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Statement on the identification of remains at Lebret residential school 


TRIGGER WARNING: The acknowledgement below contains sensitive and distressing information. The National Residential School Crisis Line is available for Survivors and those who need it at 1-866-925-4419.

Today, our hearts are heavy as we acknowledge the devastating findings on the grounds of the former Lebret Indian Industrial School (also known as Qu’Appelle Indian Residential School, St. Paul’s and Whitecalf). Star Blanket Cree Nation announced the discovery and identification of a jawbone of a four to six year old child, dated to approximately 125 years old.  

Built on the Qu’Appelle Reserve and operated by the Roman Catholic Church (Missionary Oblates of Mary Immaculate and the Grey Nuns) beginning in 1884, the school was expanded in 1887, 1889, and 1895. Administration was transferred to the Qu’Appelle Indian Residential School Council in 1973 and the school finally closed in 1998, making it one of the last residential schools to close in Saskatchewan and the country. Lebret was one of the first schools in the West and began the model of government funding for religious orders to manage the schools.

A narrative history of the school was researched and produced by the Government of Canada as part of its response to litigation and the Indian Residential Schools Settlement  Agreement. The Truth and Reconciliation report noted the school’s high death rate.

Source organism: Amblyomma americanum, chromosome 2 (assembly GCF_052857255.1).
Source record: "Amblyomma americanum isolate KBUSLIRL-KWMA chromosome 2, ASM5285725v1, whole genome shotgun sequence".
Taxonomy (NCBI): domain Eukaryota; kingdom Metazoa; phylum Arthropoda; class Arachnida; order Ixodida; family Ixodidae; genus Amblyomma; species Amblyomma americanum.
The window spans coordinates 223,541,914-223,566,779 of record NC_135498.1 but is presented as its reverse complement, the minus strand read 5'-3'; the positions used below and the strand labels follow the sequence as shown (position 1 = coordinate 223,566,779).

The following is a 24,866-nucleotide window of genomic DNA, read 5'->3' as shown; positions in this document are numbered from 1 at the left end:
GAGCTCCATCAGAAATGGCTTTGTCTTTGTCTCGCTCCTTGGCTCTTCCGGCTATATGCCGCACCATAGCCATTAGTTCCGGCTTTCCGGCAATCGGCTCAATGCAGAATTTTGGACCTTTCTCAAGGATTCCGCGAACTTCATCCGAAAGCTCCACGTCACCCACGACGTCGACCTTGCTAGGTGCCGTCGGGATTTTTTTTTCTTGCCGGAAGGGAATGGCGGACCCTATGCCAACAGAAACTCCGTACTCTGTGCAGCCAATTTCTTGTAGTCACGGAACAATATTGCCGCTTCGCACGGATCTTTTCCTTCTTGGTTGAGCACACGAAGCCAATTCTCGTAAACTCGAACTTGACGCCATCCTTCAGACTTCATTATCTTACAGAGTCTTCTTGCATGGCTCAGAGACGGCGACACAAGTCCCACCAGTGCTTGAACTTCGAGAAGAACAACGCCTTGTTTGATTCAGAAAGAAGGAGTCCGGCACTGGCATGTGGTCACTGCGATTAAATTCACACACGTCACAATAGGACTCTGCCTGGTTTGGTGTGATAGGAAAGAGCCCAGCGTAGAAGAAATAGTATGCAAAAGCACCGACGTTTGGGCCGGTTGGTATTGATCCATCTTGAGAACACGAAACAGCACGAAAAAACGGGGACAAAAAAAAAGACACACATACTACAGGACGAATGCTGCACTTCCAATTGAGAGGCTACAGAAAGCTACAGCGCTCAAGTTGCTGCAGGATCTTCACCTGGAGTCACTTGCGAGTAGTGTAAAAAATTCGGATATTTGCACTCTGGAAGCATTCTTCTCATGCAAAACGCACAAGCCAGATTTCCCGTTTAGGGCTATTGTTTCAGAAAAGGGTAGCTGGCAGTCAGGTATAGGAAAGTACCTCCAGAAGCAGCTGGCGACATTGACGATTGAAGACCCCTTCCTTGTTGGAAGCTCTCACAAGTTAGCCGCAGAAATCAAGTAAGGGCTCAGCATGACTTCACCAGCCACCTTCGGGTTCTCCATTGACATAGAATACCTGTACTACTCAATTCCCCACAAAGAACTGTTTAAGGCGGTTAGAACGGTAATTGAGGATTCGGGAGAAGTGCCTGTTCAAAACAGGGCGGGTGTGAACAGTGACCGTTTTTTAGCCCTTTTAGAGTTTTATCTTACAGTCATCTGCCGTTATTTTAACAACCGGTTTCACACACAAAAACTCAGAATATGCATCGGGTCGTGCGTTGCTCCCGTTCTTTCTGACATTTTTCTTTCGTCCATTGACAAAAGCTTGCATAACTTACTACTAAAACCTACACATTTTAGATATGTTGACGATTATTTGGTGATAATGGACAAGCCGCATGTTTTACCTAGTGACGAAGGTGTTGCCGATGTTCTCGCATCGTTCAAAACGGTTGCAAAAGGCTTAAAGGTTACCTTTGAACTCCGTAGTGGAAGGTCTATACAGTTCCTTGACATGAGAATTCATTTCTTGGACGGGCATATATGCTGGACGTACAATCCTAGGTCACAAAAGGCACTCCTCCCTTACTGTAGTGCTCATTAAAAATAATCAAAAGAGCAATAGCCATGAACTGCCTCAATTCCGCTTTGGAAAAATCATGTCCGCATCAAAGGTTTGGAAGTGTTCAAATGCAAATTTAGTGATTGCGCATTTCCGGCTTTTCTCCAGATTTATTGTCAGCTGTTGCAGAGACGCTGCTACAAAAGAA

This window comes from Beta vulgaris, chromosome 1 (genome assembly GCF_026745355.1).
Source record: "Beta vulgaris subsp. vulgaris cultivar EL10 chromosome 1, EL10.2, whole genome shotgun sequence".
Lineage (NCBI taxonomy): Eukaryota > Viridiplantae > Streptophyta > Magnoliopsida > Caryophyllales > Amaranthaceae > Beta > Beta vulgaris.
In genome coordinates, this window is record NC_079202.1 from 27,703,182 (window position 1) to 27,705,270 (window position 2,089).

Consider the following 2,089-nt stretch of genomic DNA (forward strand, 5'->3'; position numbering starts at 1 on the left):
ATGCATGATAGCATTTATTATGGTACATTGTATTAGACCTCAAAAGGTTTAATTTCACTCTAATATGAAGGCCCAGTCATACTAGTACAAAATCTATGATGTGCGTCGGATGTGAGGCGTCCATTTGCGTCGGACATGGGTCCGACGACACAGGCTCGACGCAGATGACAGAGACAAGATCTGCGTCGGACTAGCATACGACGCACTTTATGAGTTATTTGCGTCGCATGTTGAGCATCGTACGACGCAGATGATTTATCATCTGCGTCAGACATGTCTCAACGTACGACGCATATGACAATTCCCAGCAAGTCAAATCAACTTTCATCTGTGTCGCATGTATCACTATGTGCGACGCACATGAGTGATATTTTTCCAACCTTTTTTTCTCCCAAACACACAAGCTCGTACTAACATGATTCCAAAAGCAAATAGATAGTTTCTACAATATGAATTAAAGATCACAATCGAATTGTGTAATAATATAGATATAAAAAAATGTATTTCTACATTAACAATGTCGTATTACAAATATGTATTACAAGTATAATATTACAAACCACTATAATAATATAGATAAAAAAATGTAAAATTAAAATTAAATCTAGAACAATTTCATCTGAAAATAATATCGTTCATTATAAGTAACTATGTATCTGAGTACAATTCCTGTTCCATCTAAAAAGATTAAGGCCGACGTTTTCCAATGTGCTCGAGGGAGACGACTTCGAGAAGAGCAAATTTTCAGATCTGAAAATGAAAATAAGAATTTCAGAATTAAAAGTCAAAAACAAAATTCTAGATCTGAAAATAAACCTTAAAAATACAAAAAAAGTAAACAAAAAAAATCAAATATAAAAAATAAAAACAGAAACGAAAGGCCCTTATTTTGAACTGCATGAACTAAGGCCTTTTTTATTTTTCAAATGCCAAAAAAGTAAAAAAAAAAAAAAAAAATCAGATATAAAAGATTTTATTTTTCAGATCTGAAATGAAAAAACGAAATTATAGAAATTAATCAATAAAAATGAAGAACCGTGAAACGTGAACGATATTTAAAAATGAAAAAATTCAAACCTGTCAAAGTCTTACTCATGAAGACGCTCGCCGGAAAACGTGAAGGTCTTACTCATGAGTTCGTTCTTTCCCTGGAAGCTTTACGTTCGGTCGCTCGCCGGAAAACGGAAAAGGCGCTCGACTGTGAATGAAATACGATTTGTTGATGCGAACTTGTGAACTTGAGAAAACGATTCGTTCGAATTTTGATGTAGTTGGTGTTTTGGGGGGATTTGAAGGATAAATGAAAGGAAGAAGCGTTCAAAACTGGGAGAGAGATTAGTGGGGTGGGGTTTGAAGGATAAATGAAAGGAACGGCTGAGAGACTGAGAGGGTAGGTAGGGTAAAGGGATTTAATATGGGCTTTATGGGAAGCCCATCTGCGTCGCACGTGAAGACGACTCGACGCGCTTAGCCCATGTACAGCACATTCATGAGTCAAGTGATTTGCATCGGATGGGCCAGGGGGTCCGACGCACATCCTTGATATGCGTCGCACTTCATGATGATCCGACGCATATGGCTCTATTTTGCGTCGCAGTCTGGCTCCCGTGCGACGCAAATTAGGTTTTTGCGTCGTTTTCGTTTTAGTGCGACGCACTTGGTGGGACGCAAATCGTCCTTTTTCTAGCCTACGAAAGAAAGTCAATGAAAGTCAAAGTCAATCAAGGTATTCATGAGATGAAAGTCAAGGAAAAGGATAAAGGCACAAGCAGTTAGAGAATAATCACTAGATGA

Our thoughts and prayers are with Star Blanket Cree Nation, Survivors and their families and communities at this time. Star Blanket Cree Nation has found 2,000 anomalies through the use of ground-penetrating radar and will continue to work to identify missing children, as well as honouring Survivors and developing a memorial. Chief Michael Starr called for accountability and action from governments, the Catholic Church and other institutions who played a role in the residential school system and Federation of Sovereign Indigenous Nations Chief Bobby Cameron called for justice and immediate work, along with healing and wellness centres for Survivors and their families.  

This announcement highlights the magnitude of the task ahead for families and communities as they find all their missing children who died to the violence and neglect of residential schools. The National Centre for Truth and Reconciliation is committed to carrying out this work and we continue to give our unwavering support to all communities. 

A memorial page honouring those who attended the Lebret Indian Industrial School is available on our website and commemorates 56 children who never returned home.

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“Ka-kí-kiskéyihtétan óma, namoya kinwés maka aciyowés pohko óma óta ka-hayayak wasétam askihk, ékwa ka-kakwéy miskétan kiskéyihtamowin, iyinísiwin, kistéyitowin, mina nánisitotatowin kakiya ayisiniwak, ékosi óma kakiya ka-wahkotowak.”

Cree Proverb